Student concerns rise after President Trump repeals Deferred Action for Childhood Arrivals

DePauw community comes together to support DACA students
Students make bracelets at the event. KATE WOODS | THE DEPAUW
Student supporters of DACA talk at solidarity event
Students hold the posters they made. KATE WOODS | THE DEPAUW

The DePauw University community responded to President Donald Trump’s decision to repeal Deferred Action for Childhood Arrivals (DACA) and stood in solidarity with undocumented students Tuesday afternoon in the Academic Quad.

     The gathering offered informational tables, food, and crafts for students that attended the event. Students also performed spoken word poetry. The event provided an open forum for questions and concerns about DACA. “It was a difficult day for many people to hear what Trump and his administration did,” sophomore Giselle Villegas said. “The love that came [despite] his actions is wonderful and to see the support is remarkable.”

     DACA is a two-year program former President Barack Obama enacted through presidential executive action. It allows people with undocumented status to get a drivers license, work and attend school in the United States, without the fear of deportation.

     Aliza Frame, a student immigration advocate, said DACA allows people to come out of the shadows and live a life without fear and instability. “The repeal of DACA will make students question if they can continue their schooling or work-study,” Frame said.

    For the safety of undocumented students, University officials will not disclose the amount of DePauw students under DACA.

    A DePauw student who wishes to remain anonymous because they are undocumented wants to feel welcomed into the community. “It’s a University that I chose to attend because I love the academics and the atmosphere,” they said. “I give a lot to this community and I want to receive that same respect and support.”

    Glen Kuecker, professor of history, said students become worried and concerned about what they have to do to sustain their community while being a student. “The capacity to perform goes down because you’re focused on other things,” said Kueker. “The white student does not carry that burden as a student at DePauw University.”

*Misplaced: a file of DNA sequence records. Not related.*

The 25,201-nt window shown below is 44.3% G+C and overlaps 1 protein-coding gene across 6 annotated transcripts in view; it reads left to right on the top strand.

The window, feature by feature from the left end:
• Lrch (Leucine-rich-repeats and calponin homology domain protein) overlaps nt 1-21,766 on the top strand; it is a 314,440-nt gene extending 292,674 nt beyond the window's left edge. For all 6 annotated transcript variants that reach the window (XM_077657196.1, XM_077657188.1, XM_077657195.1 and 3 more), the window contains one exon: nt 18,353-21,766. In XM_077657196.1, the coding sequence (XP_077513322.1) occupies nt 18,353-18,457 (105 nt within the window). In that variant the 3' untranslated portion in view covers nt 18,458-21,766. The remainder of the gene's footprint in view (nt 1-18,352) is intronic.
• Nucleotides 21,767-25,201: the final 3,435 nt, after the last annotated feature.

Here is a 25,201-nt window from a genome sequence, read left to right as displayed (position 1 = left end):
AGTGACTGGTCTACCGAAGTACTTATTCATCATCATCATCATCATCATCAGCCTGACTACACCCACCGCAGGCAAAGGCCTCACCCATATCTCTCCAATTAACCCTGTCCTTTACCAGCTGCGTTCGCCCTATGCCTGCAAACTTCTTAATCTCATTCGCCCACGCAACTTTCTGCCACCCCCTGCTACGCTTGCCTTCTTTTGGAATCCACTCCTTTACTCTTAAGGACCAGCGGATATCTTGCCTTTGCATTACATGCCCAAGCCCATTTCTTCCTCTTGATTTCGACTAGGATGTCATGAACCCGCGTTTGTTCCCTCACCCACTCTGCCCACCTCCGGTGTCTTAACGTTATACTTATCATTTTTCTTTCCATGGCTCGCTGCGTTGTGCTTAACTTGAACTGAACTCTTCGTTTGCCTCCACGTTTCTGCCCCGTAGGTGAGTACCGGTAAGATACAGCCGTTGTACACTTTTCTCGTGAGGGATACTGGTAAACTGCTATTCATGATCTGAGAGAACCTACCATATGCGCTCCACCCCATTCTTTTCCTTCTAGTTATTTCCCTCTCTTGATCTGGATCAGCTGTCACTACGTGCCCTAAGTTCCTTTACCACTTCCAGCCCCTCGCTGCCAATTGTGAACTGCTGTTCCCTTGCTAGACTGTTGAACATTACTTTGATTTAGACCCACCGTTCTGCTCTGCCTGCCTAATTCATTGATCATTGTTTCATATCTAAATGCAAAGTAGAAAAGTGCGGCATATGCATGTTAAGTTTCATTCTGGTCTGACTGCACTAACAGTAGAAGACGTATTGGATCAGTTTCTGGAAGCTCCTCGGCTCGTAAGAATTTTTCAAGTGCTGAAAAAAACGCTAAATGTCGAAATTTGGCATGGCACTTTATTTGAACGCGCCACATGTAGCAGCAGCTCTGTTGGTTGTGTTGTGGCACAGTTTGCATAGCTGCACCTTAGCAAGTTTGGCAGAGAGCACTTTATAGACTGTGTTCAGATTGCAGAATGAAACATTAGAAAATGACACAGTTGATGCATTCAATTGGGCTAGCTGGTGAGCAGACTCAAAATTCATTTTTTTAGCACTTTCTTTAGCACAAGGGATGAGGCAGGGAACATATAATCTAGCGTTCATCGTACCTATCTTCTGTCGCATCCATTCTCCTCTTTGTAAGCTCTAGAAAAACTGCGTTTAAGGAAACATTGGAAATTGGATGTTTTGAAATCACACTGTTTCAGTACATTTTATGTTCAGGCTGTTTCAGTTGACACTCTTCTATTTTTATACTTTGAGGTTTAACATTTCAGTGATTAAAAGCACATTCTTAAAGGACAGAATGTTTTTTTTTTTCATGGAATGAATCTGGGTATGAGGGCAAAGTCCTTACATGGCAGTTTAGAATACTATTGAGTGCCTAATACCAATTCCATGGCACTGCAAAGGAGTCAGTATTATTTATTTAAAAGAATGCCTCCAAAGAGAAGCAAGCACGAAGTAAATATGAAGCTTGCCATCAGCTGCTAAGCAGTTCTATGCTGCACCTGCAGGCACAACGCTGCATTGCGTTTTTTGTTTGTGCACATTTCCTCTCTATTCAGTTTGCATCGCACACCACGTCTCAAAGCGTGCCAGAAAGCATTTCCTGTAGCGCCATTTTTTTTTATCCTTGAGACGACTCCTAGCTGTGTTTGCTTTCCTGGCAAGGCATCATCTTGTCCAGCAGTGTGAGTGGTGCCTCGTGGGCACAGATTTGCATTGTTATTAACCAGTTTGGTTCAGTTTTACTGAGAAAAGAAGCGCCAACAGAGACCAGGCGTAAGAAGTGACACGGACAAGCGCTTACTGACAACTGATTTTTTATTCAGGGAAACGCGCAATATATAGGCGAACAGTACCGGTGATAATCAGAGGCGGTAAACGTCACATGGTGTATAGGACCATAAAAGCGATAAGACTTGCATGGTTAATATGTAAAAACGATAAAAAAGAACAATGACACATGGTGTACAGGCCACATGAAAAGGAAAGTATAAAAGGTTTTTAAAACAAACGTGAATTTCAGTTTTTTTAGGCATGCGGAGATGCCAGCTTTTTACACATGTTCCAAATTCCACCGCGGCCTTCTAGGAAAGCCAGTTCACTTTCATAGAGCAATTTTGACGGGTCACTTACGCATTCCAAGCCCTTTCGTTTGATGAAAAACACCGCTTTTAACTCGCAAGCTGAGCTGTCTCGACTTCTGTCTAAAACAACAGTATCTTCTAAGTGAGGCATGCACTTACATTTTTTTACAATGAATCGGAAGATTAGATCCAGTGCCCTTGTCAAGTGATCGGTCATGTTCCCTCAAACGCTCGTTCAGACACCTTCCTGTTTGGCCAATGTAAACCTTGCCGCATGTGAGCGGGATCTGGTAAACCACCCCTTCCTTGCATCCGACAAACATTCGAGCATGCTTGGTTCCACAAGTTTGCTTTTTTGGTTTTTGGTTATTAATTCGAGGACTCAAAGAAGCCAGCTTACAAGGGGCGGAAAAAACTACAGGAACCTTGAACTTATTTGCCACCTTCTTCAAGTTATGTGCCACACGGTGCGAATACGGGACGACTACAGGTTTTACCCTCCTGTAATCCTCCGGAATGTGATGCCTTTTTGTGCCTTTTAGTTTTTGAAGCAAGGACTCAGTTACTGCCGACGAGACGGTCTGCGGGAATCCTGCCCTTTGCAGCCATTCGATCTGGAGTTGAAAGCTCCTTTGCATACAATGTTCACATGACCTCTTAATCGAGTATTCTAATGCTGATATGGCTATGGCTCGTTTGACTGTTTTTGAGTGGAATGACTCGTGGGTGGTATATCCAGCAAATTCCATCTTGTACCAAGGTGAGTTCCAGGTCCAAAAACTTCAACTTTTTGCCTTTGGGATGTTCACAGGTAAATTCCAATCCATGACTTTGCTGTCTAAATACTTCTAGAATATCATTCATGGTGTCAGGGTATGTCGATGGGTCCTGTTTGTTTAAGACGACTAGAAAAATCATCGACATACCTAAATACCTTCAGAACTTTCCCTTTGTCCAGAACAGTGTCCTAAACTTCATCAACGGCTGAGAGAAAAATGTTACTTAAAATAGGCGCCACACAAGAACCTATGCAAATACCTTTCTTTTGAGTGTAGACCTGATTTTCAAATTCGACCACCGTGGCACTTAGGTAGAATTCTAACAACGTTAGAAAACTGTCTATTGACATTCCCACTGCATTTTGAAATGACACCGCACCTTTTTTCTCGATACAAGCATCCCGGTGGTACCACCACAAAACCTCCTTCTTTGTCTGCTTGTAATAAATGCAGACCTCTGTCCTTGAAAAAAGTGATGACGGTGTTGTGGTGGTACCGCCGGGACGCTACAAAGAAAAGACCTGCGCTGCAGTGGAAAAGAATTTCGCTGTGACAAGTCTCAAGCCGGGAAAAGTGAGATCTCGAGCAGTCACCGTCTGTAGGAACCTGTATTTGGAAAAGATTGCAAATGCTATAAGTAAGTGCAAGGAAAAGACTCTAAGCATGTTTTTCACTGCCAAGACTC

The anonymous student is hurt from the repeal of DACA. “I see a lot of drastic life changes. I see a lot of ‘how will I continue my education and work study?’,” they said. “How will I do all of these things being a member of the community while not being a member of the community?”

    According to Myrna Hernandez, dean of students, there is a plan in place to support the students who are directly impacted. “Students who need help can work with Aliza Frame to receive a personalized plan on what to do,” Hernandez said. According to Frame, students can get these services in the Center for Diversity and Inclusion (CDI).

    DePauw University President Mark McCoy said he was very disappointed by the decision. “It’s now in the hands of Congress and we all need to do everything in our power to influence that decision,” President McCoy said. Kuecker believes the institution has to remain committed to doing the hard work.

    Hernandez said U.S. Immigration and Customs Enforcement (ICE) has jurisdiction on this campus with a legal warrant. However, ICE has yet to enter a university in Indiana. Frame said the University has to abide by the law and understand the various scenarios that may happen.

    In February, students protested for DePauw to claim sanctuary status to protect the students under DACA. “I feel like the support struggled at the beginning because it was an unheard of situation; it wasn’t a responsibility for the school to know,” the anonymous student said.

    The student believes DePauw has a bigger responsibility to DACA and undocumented students now because of the repeal. “They have accepted the students into their community and they allow these students to thrive in these environments,” said the anonymous student. “I feel like because of that, they should support them.”

    Kuecker feels it is important for the DePauw community to talk about DACA and its effect on campus. “The issue is important so that people can understand and come to terms with the reality that we are an apartheid nation,” Kuecker said.

    The student has a hope for Congress to follow up with something similar to DACA or something better. “It would be a life-changing experience for myself and many other students on campus,” they said.

    Congress has proposed the Bridge Act, which will allow people who are eligible for temporary relief through DACA to continue living in the U.S with permission from the federal government. McCoy said in an email sent to the DePauw community that, “he is encouraged by the bipartisan proposal of the Bridge Act.”

    Kuecker understands the purpose behind the Bridge Act, but he believes it is still running away from the bigger issue. “It’s a political unwillingness to address the deeper structural issues,” Kuecker said. “It doesn’t solve anything, but instead it reproduces the systemic nature of marginal oppression.”

    The anonymous student said they want to provide these spaces so other undocumented students know they are welcome in this community and they deserve to be on campus. Frame said there is ongoing programming for students to engage in and learn more about undocumented status.

    DACA is a resource for students because it gives them the opportunity to live in a familiar environment without fear. “As someone who has identified within the American culture and has grown up in the American culture, it’s difficult to be told you’re not here yet,” the anonymous student said. “DACA was one of those things that made me feel that I was a part of the community even though I didn’t have the legal status.”